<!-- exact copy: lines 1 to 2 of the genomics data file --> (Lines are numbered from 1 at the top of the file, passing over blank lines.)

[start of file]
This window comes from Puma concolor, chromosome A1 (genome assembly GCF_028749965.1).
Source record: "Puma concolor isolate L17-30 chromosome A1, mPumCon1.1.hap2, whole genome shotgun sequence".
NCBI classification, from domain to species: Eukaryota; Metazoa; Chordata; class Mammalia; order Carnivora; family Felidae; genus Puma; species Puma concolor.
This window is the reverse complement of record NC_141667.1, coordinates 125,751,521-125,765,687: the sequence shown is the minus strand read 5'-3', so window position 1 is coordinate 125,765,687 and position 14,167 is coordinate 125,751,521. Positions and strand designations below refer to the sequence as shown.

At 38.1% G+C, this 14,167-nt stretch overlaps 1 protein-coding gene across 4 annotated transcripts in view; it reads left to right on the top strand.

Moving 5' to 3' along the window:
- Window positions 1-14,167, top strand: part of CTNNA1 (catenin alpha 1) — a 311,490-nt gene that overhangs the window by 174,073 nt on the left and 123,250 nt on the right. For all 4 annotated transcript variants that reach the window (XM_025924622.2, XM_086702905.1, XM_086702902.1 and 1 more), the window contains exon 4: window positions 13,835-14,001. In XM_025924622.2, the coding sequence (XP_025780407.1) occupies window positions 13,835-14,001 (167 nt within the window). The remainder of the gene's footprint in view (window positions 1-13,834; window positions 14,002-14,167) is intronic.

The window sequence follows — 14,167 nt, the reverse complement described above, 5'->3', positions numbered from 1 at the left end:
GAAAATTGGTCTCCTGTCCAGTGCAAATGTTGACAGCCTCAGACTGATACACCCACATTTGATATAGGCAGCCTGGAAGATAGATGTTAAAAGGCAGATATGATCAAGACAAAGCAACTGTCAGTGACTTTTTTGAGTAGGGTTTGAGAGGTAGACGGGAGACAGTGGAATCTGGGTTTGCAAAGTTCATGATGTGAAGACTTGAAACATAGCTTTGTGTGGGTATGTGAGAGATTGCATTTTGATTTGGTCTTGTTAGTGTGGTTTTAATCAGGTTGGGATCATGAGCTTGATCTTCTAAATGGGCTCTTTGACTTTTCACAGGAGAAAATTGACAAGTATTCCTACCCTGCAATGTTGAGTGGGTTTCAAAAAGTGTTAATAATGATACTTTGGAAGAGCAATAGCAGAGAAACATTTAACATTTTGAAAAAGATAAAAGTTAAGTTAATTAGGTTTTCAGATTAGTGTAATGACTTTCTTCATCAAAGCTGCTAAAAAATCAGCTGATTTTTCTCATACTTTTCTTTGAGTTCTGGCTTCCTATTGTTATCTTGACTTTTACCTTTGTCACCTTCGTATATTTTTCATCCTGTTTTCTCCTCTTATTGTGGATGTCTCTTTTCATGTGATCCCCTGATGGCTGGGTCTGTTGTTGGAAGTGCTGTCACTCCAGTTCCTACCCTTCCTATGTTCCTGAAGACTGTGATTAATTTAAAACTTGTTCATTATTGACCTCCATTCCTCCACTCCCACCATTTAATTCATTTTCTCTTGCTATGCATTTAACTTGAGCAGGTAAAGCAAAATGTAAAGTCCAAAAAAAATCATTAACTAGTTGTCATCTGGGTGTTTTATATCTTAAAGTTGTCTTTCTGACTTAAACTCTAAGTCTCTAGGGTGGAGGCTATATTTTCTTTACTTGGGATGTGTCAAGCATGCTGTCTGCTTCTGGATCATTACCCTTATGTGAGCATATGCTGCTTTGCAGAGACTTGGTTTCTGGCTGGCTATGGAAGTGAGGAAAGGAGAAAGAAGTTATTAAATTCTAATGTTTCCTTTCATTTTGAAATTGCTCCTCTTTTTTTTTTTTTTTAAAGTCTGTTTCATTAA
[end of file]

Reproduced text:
This window comes from Puma concolor, chromosome A1 (genome assembly GCF_028749965.1).
Source record: "Puma concolor isolate L17-30 chromosome A1, mPumCon1.1.hap2, whole genome shotgun sequence".